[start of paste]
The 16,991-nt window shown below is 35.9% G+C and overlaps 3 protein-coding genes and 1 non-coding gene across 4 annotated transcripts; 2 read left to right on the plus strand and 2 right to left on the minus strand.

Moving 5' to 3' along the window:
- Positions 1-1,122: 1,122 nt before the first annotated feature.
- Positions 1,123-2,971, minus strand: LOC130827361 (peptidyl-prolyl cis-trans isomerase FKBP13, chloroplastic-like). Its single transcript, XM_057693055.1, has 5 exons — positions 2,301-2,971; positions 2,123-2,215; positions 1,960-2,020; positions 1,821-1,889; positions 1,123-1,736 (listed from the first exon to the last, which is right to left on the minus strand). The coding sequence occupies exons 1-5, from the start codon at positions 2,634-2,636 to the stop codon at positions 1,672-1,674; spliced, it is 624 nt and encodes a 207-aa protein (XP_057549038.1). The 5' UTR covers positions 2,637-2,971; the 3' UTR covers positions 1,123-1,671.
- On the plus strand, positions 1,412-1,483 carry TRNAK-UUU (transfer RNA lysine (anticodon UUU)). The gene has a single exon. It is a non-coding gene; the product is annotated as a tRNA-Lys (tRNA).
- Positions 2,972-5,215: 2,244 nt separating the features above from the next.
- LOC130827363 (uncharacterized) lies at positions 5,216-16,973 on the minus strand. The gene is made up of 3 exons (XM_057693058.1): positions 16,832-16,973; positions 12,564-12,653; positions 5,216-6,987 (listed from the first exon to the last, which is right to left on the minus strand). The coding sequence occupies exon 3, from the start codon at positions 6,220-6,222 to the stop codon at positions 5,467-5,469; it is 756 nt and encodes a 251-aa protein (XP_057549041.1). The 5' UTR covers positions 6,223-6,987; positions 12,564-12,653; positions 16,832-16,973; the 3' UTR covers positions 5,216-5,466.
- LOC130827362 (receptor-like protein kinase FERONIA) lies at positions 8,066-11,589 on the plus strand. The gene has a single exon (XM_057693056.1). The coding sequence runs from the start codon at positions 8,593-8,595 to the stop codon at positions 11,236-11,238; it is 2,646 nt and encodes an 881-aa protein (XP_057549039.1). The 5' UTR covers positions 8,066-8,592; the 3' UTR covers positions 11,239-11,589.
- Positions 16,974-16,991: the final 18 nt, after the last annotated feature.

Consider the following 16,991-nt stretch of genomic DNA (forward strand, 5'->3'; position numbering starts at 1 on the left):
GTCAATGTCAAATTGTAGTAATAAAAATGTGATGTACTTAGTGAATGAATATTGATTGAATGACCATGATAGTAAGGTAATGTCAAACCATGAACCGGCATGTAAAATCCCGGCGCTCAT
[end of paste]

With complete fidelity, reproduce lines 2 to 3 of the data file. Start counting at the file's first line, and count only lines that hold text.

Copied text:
Moving 5' to 3' along the window:
- Positions 1-1,122: 1,122 nt before the first annotated feature.